HOST UTILIZATION BY COLORADO POTATO BEETLE (COLEOPTERA: CHRYSOMELIDAE) IN A POTATO/WEED (SOLANUM SARRACHOIDES SENDT.) SYSTEM
Available formats
×

Save article to Google Drive

To save this article to your Google Drive account, please select one or more formats and confirm that you agree to abide by our usage policies. If this is the first time you used this feature, you will be asked to authorise Cambridge Core to connect with your Google Drive account. Find out more about saving content to Google Drive.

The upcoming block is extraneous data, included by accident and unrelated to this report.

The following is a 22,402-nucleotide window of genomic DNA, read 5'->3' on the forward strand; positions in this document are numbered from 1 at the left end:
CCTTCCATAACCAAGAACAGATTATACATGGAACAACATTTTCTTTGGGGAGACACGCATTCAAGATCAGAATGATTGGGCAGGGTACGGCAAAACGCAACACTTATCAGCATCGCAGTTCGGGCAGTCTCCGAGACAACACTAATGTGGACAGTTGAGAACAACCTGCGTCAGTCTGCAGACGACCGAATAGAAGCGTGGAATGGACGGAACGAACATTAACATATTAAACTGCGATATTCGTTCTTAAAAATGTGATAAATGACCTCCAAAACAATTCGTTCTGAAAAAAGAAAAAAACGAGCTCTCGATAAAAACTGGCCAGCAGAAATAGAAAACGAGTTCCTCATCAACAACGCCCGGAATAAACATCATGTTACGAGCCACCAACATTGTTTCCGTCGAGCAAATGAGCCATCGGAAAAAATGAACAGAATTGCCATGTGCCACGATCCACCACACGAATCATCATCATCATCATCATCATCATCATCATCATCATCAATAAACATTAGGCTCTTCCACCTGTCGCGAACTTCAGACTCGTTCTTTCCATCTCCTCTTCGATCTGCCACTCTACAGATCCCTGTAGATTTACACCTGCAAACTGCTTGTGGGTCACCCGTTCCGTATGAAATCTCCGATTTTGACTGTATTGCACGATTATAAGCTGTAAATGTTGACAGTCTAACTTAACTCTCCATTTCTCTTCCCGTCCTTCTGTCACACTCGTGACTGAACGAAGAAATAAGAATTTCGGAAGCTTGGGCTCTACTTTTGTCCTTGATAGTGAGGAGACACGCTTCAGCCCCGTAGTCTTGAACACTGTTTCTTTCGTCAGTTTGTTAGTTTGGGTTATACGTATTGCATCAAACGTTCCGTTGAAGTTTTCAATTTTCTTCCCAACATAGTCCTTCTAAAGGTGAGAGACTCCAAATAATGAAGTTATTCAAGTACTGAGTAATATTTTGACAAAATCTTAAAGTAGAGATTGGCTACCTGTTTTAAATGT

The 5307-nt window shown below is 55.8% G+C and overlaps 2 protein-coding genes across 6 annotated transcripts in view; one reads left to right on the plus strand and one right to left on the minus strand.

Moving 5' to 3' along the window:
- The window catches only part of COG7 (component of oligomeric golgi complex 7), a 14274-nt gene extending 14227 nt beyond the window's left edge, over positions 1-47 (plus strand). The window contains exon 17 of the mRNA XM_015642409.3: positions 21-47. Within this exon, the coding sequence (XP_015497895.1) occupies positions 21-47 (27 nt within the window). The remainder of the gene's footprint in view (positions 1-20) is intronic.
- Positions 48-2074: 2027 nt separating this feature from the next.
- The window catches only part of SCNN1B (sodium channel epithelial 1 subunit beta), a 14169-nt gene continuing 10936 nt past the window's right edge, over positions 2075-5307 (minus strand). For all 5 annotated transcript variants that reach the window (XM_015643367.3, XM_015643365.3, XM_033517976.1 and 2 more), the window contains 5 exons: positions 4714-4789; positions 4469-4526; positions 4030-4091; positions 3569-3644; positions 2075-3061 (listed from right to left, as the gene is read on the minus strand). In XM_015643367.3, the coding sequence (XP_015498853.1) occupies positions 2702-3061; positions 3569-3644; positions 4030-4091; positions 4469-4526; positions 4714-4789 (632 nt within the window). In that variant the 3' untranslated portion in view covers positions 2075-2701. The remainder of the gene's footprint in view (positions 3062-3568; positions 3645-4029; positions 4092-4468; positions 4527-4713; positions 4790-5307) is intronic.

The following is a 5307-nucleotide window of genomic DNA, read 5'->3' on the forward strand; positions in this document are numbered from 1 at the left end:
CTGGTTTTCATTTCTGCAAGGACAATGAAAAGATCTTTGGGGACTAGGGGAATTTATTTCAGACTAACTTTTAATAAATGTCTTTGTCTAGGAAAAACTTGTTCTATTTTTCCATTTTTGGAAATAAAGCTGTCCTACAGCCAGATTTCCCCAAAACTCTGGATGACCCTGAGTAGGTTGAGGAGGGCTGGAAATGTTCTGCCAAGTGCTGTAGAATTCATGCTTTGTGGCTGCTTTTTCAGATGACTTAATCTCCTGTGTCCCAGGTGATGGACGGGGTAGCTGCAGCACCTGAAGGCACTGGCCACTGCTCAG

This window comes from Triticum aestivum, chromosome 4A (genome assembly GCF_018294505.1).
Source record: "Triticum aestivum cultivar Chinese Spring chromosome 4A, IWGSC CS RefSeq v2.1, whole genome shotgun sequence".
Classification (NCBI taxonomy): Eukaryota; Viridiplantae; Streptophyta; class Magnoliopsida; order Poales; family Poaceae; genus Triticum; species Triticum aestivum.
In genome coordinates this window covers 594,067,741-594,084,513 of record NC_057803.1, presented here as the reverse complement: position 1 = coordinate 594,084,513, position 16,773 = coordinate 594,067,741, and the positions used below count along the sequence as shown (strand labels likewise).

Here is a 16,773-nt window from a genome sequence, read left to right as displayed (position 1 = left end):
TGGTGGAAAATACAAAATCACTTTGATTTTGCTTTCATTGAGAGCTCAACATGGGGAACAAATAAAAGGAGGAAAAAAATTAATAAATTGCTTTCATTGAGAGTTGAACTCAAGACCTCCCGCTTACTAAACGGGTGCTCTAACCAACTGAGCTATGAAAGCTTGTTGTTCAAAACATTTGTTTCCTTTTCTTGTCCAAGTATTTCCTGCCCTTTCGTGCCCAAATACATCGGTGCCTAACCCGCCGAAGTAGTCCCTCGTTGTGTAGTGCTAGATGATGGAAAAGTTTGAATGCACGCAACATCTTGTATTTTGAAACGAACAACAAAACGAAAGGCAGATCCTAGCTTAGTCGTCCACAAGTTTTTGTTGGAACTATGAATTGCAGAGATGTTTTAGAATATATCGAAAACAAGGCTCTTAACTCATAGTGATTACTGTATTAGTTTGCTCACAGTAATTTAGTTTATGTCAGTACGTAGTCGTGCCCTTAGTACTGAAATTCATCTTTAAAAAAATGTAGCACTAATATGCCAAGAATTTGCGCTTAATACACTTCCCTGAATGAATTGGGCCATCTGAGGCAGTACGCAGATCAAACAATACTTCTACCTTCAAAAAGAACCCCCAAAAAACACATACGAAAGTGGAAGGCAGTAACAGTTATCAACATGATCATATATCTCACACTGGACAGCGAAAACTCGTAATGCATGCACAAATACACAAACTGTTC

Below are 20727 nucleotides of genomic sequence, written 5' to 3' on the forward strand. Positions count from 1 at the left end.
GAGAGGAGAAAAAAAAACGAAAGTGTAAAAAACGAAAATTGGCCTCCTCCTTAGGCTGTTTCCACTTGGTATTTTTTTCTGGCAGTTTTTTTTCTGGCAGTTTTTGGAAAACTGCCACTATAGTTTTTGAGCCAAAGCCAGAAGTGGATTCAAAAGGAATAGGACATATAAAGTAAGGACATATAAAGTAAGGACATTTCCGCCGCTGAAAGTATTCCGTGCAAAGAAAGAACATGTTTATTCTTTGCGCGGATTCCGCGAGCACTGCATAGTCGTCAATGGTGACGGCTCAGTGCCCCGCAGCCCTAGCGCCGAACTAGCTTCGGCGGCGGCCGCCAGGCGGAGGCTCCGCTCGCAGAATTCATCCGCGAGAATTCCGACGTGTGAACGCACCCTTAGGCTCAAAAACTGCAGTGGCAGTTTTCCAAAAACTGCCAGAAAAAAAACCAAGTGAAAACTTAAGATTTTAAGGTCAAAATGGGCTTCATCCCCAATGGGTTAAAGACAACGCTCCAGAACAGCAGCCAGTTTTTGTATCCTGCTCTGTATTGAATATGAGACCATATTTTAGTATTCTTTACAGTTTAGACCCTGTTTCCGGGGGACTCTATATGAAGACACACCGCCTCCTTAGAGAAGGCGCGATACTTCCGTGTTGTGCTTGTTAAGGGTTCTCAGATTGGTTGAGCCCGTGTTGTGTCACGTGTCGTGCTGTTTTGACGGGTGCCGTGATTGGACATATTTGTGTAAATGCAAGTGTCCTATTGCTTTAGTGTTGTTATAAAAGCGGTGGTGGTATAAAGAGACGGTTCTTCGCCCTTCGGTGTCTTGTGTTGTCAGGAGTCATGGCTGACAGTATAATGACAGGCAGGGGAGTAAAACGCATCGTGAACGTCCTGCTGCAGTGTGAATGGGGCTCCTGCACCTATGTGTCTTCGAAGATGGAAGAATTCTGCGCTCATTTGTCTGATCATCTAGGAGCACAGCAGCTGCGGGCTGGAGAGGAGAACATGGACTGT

HOST UTILIZATION BY COLORADO POTATO BEETLE (COLEOPTERA: CHRYSOMELIDAE) IN A POTATO/WEED (SOLANUM SARRACHOIDES SENDT.) SYSTEM
Available formats
×
×

Reply to: Submit a response

Please enter your response.

Your details

Please enter a valid email address.

Conflicting interests

Do you have any conflicting interests? *